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Photos of Fall Foliage in the Ozarks

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These photographs show what you can expect on average in Ozark fall foliage. Some years fall foliage color will be a little brighter, and other years a little duller than shown here. All photos were made by 2Cooleys during our fall foliage report runs. They have not been taken at "secret" or hard-to-find locations, nor have they been "Photo Shopped" into brighter colors than what naturally occurs.

Driving Tours Having Good Foliage Scenes

1. Aerial Photos of Ozark Foliage
What you would see if you flew over the Ozark Mountains during peak foliage.
2. Roadside Foliage Photos
What you'll see driving local highways
3. Foliage On The Water
Rent a boat on a lake or river, or hike a creek side trail to see these foliage scenes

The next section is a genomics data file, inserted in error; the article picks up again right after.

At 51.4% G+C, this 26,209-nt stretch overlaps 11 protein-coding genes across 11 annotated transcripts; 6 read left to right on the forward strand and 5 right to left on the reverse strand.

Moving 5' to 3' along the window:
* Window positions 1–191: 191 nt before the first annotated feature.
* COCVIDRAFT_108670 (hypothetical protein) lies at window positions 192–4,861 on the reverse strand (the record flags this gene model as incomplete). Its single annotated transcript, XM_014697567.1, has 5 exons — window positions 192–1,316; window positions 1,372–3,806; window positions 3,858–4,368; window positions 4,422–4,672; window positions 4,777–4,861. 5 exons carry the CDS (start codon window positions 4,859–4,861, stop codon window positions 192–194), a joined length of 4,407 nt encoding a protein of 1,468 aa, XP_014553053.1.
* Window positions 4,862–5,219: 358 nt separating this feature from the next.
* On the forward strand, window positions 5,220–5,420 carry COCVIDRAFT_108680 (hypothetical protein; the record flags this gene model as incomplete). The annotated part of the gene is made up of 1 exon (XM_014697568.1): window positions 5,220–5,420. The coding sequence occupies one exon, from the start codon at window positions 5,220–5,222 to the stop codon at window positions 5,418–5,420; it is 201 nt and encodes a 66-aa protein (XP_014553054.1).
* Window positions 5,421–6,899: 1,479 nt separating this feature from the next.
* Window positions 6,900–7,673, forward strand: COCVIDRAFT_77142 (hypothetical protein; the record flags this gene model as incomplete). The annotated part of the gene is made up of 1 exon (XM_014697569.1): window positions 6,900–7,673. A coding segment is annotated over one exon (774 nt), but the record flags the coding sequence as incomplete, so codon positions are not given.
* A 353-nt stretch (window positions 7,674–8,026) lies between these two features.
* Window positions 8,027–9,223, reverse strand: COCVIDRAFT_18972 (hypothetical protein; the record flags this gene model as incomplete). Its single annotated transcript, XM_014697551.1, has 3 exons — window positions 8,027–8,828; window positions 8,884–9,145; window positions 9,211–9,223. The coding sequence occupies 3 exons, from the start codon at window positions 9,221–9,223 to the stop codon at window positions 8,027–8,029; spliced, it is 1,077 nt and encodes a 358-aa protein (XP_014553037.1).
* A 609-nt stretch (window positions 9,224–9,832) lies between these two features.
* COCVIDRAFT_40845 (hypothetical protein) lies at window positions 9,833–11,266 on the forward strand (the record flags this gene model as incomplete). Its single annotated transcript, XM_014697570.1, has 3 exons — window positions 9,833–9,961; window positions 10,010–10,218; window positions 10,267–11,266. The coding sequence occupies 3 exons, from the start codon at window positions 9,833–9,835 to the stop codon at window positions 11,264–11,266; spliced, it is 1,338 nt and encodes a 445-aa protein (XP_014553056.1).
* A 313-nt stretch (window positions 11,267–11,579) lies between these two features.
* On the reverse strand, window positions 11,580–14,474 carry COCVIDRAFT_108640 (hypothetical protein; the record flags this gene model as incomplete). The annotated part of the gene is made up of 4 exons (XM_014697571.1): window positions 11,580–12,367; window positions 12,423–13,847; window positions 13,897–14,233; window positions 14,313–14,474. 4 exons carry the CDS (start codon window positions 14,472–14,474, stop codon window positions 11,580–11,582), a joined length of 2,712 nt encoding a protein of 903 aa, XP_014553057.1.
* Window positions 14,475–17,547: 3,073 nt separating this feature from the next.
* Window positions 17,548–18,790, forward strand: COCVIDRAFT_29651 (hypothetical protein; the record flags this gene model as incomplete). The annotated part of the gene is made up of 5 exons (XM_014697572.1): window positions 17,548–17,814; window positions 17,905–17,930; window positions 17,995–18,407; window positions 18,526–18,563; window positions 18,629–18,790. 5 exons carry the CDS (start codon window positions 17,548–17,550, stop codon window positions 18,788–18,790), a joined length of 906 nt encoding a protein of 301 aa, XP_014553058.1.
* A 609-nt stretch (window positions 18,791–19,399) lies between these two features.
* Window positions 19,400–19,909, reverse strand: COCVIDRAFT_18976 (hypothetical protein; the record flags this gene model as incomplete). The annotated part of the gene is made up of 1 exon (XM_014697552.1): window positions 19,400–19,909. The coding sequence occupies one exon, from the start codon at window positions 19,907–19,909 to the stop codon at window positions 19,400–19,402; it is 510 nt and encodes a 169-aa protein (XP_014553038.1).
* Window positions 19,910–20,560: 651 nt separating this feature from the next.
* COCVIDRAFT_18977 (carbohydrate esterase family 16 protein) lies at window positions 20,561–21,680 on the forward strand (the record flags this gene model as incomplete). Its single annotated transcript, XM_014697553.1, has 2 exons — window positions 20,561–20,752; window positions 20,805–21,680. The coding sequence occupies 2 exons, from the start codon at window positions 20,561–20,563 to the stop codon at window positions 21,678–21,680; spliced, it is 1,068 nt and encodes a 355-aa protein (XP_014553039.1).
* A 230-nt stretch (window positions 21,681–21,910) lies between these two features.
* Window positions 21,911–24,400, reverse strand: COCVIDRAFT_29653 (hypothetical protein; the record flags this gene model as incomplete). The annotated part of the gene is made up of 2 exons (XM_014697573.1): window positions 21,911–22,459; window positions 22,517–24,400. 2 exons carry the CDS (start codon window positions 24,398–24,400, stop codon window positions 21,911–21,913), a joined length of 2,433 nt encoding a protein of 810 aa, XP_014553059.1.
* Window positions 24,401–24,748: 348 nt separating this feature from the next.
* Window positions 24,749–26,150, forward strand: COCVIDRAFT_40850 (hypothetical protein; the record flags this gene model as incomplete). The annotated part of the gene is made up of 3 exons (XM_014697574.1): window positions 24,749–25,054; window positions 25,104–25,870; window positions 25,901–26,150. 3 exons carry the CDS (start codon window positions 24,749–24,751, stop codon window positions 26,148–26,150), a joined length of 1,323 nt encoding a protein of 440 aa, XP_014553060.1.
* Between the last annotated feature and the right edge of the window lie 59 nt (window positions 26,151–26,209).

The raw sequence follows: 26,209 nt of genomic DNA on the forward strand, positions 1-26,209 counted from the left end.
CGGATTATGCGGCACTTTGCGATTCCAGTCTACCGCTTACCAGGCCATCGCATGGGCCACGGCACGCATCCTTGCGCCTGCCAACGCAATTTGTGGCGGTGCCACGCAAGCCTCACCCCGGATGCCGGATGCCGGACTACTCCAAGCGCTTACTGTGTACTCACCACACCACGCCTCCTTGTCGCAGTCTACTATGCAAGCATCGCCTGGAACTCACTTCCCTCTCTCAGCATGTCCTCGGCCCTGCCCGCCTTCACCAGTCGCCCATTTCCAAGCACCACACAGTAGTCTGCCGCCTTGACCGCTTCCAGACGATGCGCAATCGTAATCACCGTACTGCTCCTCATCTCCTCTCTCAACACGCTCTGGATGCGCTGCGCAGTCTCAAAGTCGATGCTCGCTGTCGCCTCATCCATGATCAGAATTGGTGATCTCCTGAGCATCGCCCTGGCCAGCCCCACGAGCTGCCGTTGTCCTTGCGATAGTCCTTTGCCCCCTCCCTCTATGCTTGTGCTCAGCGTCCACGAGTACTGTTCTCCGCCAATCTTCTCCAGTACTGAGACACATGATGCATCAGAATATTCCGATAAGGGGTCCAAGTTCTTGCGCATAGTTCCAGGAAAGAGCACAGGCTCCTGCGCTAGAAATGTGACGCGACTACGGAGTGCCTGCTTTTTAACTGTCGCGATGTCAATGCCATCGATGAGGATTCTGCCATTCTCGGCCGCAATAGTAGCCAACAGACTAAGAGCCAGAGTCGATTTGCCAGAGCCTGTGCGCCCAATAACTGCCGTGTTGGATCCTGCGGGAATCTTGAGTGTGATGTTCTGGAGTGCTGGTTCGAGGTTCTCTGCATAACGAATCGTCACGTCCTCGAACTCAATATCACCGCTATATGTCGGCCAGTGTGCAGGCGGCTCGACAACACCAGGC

4. Foliage From The Hill Tops
Hike or drive to a hilltop for these views
5. Hillside Foliage
Photos we made while looking up at hillsides from valley roads, rivers, and hiking trails.
6. Understory Foliage
Here's what you'll see up close at eye level walking under the forest canopy. Understory foliage is some of the best color you can find.
7. Colored Leaves
What's a foliage site without leaf photos!

 

Truth In Photography
For those of you who wonder about how much we "Photo Shop" our images, the answer is very little. We shoot in camera raw at 5300K, usually with a mild polarized setting. We do not ramp up saturation in post production. Thus what you see in our photos is almost dead-on for real life color.

We pick a location, then visit that location at different times during the day to evaluate what light conditions are best for making photos. Any over-saturated look is simply what we captured during optimum light brilliance. We have learned that optimum light conditions for any scene rarely last more than 10 minutes.

The best light is usually about 20 minutes before the morning sun rises over the horizon, or the evening sun sets below it. Due to the angle of the sun on these low horizons, the light shines through the leaves at that time of day, not on them as it would at high noon. This is why the colors are so bright and seem to glow. You will see the same effect with the naked eye if you arrive on scene at the moment of "magic light".

 

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